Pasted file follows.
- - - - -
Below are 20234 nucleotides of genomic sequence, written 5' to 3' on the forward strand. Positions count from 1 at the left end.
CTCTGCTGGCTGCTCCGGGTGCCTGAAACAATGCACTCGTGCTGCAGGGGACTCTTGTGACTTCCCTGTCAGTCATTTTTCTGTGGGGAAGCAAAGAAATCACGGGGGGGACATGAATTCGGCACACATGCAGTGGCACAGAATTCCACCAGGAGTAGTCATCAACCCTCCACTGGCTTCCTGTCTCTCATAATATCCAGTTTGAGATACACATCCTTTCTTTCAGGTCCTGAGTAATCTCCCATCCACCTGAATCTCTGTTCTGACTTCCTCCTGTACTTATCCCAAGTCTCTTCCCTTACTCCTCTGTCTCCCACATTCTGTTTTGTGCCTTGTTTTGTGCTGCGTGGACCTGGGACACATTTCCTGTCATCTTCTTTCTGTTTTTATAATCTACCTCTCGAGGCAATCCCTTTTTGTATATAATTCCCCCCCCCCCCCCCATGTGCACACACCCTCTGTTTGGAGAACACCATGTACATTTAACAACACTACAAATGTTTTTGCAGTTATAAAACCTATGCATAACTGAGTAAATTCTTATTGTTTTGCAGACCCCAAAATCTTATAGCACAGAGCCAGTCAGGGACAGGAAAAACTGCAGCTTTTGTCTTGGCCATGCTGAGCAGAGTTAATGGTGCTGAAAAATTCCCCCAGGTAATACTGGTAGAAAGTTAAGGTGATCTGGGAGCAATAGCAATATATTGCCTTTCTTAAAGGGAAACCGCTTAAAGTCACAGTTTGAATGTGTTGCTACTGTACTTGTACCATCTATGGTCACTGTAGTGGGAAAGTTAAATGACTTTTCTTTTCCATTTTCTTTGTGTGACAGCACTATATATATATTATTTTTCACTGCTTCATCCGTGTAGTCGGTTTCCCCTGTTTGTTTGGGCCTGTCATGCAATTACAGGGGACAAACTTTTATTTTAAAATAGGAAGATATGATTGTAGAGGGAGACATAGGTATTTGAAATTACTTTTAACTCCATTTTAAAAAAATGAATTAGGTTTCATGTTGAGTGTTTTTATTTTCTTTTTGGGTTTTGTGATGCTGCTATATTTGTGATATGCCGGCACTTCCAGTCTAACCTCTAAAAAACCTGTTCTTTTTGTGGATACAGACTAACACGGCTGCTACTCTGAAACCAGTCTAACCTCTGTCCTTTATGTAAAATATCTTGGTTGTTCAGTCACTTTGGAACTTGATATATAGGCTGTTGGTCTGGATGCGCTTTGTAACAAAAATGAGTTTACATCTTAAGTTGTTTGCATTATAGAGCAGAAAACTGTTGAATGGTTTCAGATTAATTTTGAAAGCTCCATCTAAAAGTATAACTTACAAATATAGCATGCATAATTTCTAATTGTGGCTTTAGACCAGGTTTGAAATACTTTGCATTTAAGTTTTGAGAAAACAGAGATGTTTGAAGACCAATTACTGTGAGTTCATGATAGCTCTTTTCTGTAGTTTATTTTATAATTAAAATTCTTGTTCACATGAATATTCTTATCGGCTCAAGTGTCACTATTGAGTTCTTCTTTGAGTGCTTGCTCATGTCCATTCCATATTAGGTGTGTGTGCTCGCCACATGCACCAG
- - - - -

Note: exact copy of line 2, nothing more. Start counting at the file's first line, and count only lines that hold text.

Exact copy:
CTCTGCTGGCTGCTCCGGGTGCCTGAAACAATGCACTCGTGCTGCAGGGGACTCTTGTGACTTCCCTGTCAGTCATTTTTCTGTGGGGAAGCAAAGAAATCACGGGGGGGACATGAATTCGGCACACATGCAGTGGCACAGAATTCCACCAGGAGTAGTCATCAACCCTCCACTGGCTTCCTGTCTCTCATAATATCCAGTTTGAGATACACATCCTTTCTTTCAGGTCCTGAGTAATCTCCCATCCACCTGAATCTCTGTTCTGACTTCCTCCTGTACTTATCCCAAGTCTCTTCCCTTACTCCTCTGTCTCCCACATTCTGTTTTGTGCCTTGTTTTGTGCTGCGTGGACCTGGGACACATTTCCTGTCATCTTCTTTCTGTTTTTATAATCTACCTCTCGAGGCAATCCCTTTTTGTATATAATTCCCCCCCCCCCCCCCATGTGCACACACCCTCTGTTTGGAGAACACCATGTACATTTAACAACACTACAAATGTTTTTGCAGTTATAAAACCTATGCATAACTGAGTAAATTCTTATTGTTTTGCAGACCCCAAAATCTTATAGCACAGAGCCAGTCAGGGACAGGAAAAACTGCAGCTTTTGTCTTGGCCATGCTGAGCAGAGTTAATGGTGCTGAAAAATTCCCCCAGGTAATACTGGTAGAAAGTTAAGGTGATCTGGGAGCAATAGCAATATATTGCCTTTCTTAAAGGGAAACCGCTTAAAGTCACAGTTTGAATGTGTTGCTACTGTACTTGTACCATCTATGGTCACTGTAGTGGGAAAGTTAAATGACTTTTCTTTTCCATTTTCTTTGTGTGACAGCACTATATATATATTATTTTTCACTGCTTCATCCGTGTAGTCGGTTTCCCCTGTTTGTTTGGGCCTGTCATGCAATTACAGGGGACAAACTTTTATTTTAAAATAGGAAGATATGATTGTAGAGGGAGACATAGGTATTTGAAATTACTTTTAACTCCATTTTAAAAAAATGAATTAGGTTTCATGTTGAGTGTTTTTATTTTCTTTTTGGGTTTTGTGATGCTGCTATATTTGTGATATGCCGGCACTTCCAGTCTAACCTCTAAAAAACCTGTTCTTTTTGTGGATACAGACTAACACGGCTGCTACTCTGAAACCAGTCTAACCTCTGTCCTTTATGTAAAATATCTTGGTTGTTCAGTCACTTTGGAACTTGATATATAGGCTGTTGGTCTGGATGCGCTTTGTAACAAAAATGAGTTTACATCTTAAGTTGTTTGCATTATAGAGCAGAAAACTGTTGAATGGTTTCAGATTAATTTTGAAAGCTCCATCTAAAAGTATAACTTACAAATATAGCATGCATAATTTCTAATTGTGGCTTTAGACCAGGTTTGAAATACTTTGCATTTAAGTTTTGAGAAAACAGAGATGTTTGAAGACCAATTACTGTGAGTTCATGATAGCTCTTTTCTGTAGTTTATTTTATAATTAAAATTCTTGTTCACATGAATATTCTTATCGGCTCAAGTGTCACTATTGAGTTCTTCTTTGAGTGCTTGCTCATGTCCATTCCATATTAGGTGTGTGTGCTCGCCACATGCACCAG